the mind of a close observer, that the machine of the body will break down soon, and suddenly-or the mind will give way—under the pressure of pent-up thoughts and energies eternally in action, and never suffered to be observed or noticed by friends or followers.
The man who had the shrewdness and discretion to profit by the stupidity of democracy when in power, to avoid the blunder of associating republicanism, with hatred to priests and hostility to religion, who had the astuteness to bear in mind that the masses of the people believe in their religion, that the sacerdotal power was a great element of influence in a state, however disregardless he may be of the true interest of faith and morals, and of the church it is essential for him to make a shew of upholding ; it is in vain, I say, to represent as a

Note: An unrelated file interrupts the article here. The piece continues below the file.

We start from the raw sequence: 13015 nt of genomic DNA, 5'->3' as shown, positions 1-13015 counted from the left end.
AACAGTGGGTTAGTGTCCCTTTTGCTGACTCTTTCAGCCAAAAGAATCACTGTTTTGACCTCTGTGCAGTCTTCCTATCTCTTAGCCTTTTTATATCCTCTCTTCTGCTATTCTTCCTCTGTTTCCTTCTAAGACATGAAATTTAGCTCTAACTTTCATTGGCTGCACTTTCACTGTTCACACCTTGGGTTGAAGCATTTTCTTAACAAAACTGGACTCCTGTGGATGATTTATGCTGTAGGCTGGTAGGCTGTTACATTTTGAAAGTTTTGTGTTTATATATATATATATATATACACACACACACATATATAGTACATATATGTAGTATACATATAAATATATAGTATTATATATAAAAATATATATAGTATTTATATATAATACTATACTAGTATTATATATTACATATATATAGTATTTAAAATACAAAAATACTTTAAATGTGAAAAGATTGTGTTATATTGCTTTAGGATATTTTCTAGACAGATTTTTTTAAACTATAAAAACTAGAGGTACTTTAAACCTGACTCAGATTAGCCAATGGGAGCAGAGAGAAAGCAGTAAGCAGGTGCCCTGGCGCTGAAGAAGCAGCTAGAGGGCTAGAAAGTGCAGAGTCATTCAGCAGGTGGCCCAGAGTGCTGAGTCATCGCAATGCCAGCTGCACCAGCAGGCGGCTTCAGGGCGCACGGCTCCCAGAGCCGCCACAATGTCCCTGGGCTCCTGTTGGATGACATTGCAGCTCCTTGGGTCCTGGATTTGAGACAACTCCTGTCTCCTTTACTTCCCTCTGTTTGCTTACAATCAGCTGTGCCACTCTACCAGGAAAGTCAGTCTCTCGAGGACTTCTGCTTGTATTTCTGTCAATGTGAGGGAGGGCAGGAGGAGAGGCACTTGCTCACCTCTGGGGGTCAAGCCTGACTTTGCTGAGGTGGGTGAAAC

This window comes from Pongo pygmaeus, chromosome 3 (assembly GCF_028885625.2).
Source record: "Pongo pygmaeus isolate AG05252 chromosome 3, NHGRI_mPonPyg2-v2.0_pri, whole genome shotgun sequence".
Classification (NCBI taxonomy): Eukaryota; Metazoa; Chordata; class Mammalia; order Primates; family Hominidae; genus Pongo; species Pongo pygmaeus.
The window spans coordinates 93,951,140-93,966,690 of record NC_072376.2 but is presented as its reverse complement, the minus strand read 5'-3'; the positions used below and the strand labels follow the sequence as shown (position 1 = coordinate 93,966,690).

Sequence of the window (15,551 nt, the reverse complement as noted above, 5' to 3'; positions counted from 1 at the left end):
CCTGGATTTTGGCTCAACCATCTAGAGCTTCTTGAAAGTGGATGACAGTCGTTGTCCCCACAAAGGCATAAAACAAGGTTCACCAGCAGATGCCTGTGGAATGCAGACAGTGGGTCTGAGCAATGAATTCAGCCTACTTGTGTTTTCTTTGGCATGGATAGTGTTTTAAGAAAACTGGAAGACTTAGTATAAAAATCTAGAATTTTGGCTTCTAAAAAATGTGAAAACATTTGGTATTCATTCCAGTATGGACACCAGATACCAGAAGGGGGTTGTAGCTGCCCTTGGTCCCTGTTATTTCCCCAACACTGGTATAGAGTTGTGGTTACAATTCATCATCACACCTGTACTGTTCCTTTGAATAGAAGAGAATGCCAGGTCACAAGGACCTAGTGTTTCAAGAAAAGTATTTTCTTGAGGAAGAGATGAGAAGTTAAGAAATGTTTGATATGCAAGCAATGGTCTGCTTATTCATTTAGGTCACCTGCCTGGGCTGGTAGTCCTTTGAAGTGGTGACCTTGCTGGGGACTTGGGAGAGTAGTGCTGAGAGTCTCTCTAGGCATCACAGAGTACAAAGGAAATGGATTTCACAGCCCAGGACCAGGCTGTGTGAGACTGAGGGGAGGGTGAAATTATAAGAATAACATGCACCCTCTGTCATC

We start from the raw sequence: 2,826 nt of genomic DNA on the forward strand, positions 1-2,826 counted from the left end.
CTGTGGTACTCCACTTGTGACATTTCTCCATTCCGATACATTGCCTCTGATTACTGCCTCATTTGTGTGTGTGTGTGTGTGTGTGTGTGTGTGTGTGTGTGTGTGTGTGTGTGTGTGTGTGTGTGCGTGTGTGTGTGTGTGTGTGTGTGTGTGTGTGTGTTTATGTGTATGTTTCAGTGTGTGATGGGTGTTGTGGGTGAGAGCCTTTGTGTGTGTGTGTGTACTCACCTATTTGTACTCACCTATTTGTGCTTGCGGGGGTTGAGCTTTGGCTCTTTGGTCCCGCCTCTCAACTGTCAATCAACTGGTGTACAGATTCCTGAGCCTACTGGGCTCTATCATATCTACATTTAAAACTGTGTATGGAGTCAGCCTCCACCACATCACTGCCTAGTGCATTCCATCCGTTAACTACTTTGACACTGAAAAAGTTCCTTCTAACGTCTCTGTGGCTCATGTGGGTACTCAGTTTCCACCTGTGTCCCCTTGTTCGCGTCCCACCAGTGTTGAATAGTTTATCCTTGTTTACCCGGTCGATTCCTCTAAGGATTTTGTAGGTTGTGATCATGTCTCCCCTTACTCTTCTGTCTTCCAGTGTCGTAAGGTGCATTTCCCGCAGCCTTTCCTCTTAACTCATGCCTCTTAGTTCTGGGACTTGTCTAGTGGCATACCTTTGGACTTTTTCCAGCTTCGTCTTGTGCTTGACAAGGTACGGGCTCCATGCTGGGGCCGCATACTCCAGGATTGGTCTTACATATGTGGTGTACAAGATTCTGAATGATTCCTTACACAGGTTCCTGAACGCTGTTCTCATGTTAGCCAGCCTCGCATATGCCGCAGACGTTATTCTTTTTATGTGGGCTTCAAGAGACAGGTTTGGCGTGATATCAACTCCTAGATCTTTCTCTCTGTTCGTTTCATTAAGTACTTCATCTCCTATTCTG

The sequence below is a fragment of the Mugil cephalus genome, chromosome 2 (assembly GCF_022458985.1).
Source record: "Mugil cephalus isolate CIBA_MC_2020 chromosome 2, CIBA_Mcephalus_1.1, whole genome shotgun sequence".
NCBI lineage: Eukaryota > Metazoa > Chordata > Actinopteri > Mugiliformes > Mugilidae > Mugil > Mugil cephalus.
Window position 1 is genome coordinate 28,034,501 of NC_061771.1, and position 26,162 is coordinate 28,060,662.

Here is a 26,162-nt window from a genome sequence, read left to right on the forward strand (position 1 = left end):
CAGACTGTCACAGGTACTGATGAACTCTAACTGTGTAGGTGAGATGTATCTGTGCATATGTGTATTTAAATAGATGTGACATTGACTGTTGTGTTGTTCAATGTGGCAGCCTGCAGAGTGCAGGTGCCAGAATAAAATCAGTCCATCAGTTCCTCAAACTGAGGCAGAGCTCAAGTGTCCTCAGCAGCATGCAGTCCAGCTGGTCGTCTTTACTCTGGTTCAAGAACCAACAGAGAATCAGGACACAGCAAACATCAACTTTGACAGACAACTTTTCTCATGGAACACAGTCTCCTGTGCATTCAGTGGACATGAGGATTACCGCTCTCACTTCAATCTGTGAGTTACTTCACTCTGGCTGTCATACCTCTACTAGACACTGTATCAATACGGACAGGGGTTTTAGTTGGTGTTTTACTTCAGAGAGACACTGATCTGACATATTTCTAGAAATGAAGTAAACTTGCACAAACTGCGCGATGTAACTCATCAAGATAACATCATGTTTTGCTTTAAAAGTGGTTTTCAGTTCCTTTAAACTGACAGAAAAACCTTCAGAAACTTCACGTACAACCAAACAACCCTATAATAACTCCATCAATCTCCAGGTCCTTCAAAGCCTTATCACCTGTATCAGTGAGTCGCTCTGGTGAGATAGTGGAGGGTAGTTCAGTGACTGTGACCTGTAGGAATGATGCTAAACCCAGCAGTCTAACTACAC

vulgar, common-place personage, puerile, theatrical, and vain," as one “ who loves finery, trinkets, feathers, embroi
, . dery, spangles, grand words, and grand titles—the sounding, the glittering, all the glass-ware of power.
I should be more disposed to regard Louis Napoleon as a man, originally well-intentioned and well-disposed, of good qualities, wrongly directed in his studies, strongly imbued with feelings of veneration for his imperial uncle, taught to conceal them in the times of the reverses of his family; in his tender years, trained to dissimulation—who had grown upto manhood, accustomed to silence, secrecy, and self-communion-peu demonstratif, an ambitious, moody, self-communing man, with a dash of genius in the composition of his mind, and a tinge of superstition in his credence, in the connection of his fortune with the dispensations of divine Providence, that give a permanent colour of fatalism to his opinions, in keeping with the impulses of an immoderate ambition, which may have perturbed to some extent his imagination. But perhaps the strongest evidence of that perturbation is not to be discovered in the profound conviction on his mind that constitutional governments may